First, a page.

Black Gray Squirrels

Published by under Mammals,Schenley Park

Black gray squirrel in Schenley Park (photo by Kate St. John)

Throw Back Thursday (TBT):

Last month when the leaves changed color I began to notice the many black squirrels in Schenley Park.  During the summer they were hidden by leafy shadows but they stand out now among the bare trees and fallen leaves.

Black squirrels aren’t a separate species.  They’re just “eastern gray squirrels” (Sciurus carolinensis) that are melanistic.  This one isn’t 100% black.  He has white whiskers.

Read more about melanism and squirrels in this article from 2010 entitled This Is A Gray Squirrel.

 

(photo by Kate St. John)

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Oct 27 2014

Witch-hazel Blooming

Witch-hzel blooming in Schenley Park (photo by Kate St. John)

American witch-hazel (Hamamelis virginiana) is blooming in southwestern Pennsylvania.  Look for small yellow flowers clustered on the stems of a shrub or small tree.

Its four petals resemble lemon peel and are slightly hidden by the leaves right now but they’ll persist into November when they’ll be easier to see.

Witch-hazel blooming in Schenley Park (photo by Kate St. John)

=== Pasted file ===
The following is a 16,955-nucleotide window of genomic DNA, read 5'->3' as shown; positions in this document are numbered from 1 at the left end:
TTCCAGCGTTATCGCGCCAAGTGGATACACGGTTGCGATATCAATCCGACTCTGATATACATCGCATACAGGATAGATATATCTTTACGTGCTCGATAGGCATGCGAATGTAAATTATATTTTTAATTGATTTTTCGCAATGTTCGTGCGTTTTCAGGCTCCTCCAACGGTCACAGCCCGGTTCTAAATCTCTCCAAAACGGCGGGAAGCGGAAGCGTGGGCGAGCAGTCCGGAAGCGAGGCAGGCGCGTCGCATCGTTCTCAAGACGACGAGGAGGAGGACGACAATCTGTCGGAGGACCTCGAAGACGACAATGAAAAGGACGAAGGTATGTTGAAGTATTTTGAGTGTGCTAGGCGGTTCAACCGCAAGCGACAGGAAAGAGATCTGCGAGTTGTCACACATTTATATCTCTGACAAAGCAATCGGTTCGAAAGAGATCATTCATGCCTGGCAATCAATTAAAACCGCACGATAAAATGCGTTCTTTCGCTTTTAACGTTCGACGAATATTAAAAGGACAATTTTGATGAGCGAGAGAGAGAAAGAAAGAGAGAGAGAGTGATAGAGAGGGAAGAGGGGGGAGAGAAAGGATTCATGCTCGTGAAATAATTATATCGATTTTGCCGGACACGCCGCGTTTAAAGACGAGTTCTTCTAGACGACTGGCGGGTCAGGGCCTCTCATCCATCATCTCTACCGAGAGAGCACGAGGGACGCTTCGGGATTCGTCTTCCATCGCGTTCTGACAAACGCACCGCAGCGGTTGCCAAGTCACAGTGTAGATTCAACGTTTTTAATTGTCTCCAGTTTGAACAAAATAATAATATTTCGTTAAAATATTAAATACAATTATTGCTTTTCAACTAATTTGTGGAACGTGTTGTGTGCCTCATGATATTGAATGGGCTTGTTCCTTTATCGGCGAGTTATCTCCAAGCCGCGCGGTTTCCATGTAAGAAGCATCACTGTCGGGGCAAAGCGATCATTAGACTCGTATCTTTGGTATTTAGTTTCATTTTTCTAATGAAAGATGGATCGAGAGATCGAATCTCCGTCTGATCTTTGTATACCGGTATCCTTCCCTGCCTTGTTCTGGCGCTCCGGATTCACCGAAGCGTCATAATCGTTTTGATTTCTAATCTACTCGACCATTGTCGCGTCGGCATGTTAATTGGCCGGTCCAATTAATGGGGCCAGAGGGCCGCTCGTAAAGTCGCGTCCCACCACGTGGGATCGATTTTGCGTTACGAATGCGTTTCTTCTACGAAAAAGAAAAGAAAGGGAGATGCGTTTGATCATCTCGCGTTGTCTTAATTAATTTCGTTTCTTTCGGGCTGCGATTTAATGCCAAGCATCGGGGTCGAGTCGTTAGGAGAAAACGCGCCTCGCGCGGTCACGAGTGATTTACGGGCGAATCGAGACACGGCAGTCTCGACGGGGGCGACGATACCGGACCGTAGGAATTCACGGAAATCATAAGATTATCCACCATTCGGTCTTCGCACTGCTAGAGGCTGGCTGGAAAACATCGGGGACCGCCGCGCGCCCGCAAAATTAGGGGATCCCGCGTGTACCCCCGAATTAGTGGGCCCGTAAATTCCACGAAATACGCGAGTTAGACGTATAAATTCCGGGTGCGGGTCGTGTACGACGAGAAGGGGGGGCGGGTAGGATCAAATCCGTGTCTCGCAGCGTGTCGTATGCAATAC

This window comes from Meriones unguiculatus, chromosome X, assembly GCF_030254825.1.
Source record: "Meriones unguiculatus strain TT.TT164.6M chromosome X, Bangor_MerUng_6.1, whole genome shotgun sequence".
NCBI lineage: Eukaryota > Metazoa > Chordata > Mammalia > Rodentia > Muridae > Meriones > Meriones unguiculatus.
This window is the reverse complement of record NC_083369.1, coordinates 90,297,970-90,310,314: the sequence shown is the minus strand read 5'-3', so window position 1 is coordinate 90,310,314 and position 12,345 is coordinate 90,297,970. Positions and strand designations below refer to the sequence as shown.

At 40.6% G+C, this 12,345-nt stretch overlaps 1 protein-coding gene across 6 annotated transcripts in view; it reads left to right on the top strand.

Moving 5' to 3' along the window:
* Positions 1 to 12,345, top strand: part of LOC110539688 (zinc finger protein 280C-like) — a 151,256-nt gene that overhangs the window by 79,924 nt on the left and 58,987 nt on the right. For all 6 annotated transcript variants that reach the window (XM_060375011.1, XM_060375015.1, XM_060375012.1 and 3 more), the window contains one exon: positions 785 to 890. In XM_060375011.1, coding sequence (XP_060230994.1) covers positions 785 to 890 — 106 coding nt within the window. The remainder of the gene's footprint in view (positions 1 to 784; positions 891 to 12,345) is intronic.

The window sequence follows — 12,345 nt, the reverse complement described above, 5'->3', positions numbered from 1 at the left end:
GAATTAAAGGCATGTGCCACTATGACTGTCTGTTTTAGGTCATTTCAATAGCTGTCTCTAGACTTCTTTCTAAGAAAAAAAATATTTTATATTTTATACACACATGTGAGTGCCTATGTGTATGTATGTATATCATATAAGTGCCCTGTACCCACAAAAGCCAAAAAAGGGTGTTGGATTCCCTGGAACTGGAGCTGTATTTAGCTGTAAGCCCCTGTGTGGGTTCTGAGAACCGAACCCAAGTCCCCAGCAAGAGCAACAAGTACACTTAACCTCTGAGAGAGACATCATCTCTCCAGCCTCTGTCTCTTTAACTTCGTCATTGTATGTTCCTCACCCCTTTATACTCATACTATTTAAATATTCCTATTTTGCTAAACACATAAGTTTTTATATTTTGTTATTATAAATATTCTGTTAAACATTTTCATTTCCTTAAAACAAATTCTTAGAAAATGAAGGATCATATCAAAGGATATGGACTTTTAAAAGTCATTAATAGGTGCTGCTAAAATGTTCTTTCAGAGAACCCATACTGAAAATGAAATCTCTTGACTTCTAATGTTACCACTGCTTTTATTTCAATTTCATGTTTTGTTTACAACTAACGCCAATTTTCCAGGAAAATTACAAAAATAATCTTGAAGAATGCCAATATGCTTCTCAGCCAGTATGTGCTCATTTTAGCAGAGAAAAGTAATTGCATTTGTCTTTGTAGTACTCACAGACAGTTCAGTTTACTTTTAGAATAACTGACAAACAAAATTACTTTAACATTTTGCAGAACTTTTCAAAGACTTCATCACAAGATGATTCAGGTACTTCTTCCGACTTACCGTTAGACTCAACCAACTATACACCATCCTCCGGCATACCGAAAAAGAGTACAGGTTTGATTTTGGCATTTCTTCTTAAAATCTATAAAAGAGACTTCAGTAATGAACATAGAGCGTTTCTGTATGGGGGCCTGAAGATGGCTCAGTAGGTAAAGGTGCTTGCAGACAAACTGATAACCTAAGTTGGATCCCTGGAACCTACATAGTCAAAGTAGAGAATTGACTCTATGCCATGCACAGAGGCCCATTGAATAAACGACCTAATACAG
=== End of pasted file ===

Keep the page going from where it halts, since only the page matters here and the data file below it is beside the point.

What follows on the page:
Witch-hazel is the only tree I know of that blooms in the fall, September to November.  It has other odd traits, too.

  • Though it blooms in the fall, it doesn’t set fruit until the following August, nearly a year later.
  • Just before it blooms the old fruit explodes, dispersing seeds up to 20 feet away.
  • Witch-hazel can find water. Its branches are used as divining rods.
  • It’s no coincidence that this plant has the same name as the astringent “witch hazel.”  The topical treatment is an extract of witch-hazel’s leaves and bark.

I found this one blooming in Schenley Park along the Lower Panther Hollow Trail.

 

(photos by Kate St. John)

p.s. Check the comments for Sally’s question about pollination and the fascinating answer.

3 responses so far

Sep 14 2014

International Rock Flipping, Without A Flip